Martina Field | Sep 24, 2018
It was a beautiful and warm, sunny day, as people filed into the Maberly Hall this past Sunday, to attend one of the Festival of Small Halls concerts. On the bill was our own Blue Skies Community Fiddle Orchestra (who use this very hall as a rehearsal space), opening for Nova Scotia's sibling duo, Cassie and Maggie.
The anticipation was in the air, especially for the orchestra itself, who are all members of the community at large, and who were thrilled to be a part of this festival.
Conductor Cindy McCall led the orchestra through a set of carefully chosen and arranged tunes, which began with a waltz written by the late Canadian fiddling composer and mentor, Oliver Schroer, and culminated with a rollicking version of some well-played jigs and reels, which picked up speed with each tune and repetition, to the delight of the audience.
After a short break, including complimentary oat cakes and jams made by orchestra members, Cassie and Maggie MacDonald took to the stage. It didn't take long for these two to win the audience over with their charm, wry humour, accomplished playing and beautiful vocal harmonies. Oh, and did I mention that they can step dance? By the time they’d finished their first tune, we knew that we were in for a treat. Maggie played guitar and sang in Gaelic and English, while Cassie played fiddle and then began to step dance. Maggie’s voice is strong, low and clear, with some husky undertones, and her guitar and piano playing is rhythmic and driving. Cassie’s fiddle playing is both precise and grotty, and her vocal harmonies, golden.
They sang at least three songs in Gaelic on Sunday, one of which was a milling song, Buran A Choru, which was sung by groups of women in days of old. The overall effect of the sounds and rhythms coming from their instruments and voices, when they sang in Gaelic, resonated deep in me, and was strangely akin to, and echoed the way I feel when listening to Indigenous throat singing.
These MacDonald siblings complement each other, and together create a sound a little edgier than some of the straight up pure Celtic music some of us are used to hearing. While rooted in their Celtic background, having grown up just beside Cape Breton in Antigonish N.S., the influence of Appalachian and Bluegrass music is creeping into their sound. In their latest, a Juno nominated album, ‘The Willow Collection’, they have chosen songs with the Willow as a common thread that runs through all of it. Most are traditional, some are original, and many they played for us in Maberly on Sunday. ‘Let No Man Steal Your Thyme’, ‘The Sally Garden Set’, ‘Seileach’ and the ‘Hangman’ to name a few.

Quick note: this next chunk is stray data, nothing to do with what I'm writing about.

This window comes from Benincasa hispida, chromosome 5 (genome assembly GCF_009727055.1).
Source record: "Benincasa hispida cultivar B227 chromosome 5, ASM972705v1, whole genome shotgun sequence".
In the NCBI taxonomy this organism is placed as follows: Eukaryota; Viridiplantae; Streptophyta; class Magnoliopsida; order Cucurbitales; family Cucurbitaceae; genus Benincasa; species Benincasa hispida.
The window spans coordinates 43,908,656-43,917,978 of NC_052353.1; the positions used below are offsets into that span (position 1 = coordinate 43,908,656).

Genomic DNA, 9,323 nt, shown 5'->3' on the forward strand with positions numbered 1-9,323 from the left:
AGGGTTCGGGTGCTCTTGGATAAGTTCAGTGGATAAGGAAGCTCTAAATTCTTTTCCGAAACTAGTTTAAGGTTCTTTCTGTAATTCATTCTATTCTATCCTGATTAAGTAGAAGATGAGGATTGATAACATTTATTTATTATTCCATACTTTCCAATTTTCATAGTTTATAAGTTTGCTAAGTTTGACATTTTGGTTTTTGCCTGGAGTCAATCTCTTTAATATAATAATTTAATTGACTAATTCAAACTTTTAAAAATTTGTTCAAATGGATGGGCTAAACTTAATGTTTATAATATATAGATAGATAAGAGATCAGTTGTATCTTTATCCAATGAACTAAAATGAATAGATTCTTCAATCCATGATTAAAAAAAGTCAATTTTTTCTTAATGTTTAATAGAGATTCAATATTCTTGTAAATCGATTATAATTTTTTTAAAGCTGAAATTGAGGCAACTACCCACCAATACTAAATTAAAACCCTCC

When they finished playing, the house jumped to its feet to give them a standing ovation, and the MacDonald sisters did not disappoint. They returned to give two encores. For the last one, they invited members of the fiddle orchestra back up on stage to join them in Brenda Stubbert’s Reel by Cape Breton’s late, great composer and fiddler, Jerry Holland. Cassie and Maggie are moving to Toronto this year from Halifax, to further their career. It will be exciting to see what new influences will creep into their music and how their sound will evolve.
Two nights before, the skies were clear and the harvest moon was waxing at the ABC Hall in Bolingbroke. However a couple of hours earlier a tornado had blown through the area and although the hall was un-damaged, it had no power, except for the emergency lights at the exits. Somehow, the audience braved the elements for a decidedly acoustic show by PEI singer-songwriter Maegan Blanchard and her opening act, Grace Lachance. It is a good thing that both performers know their material well and the acoustics in the hall are good, because they both performed not only unplugged but on a darkened stage as well. We missed Grace Lachance unfortunately because what is normally a 20 minute drive took over an hour because of trees down on the roads, but it was worth the effort to get out to see Maegan Blanchard.
Maegan Blanchard sings some very personal songs, including, on this night at least, several that are about overcome personal darkness to strive for the light So not being able to see her on stage except in silhouette was oddly fitting. Among my favourite of her songs was Broken Pieces, which is from her latest release, which was produced by another well-loved performer around here, Jim Bryson.
Other stand out shows in this year’s series included a rollicking evening at the McDonalds Corners Ag Hall with Colter Wall and Perth’s Henry Norwood. Apparently, they “blew the roof off the hall”, figuratively speaking of course.
There are still tickets left for the Slocan Ramblers Show at the Golden Links Hall in Harrowsmith this coming Saturday Night (September 29), although the Sunday afternoon Kelly Prescott show at the Snow Road Hall is sold out. For tickets go to festivalofsmallhalls.ca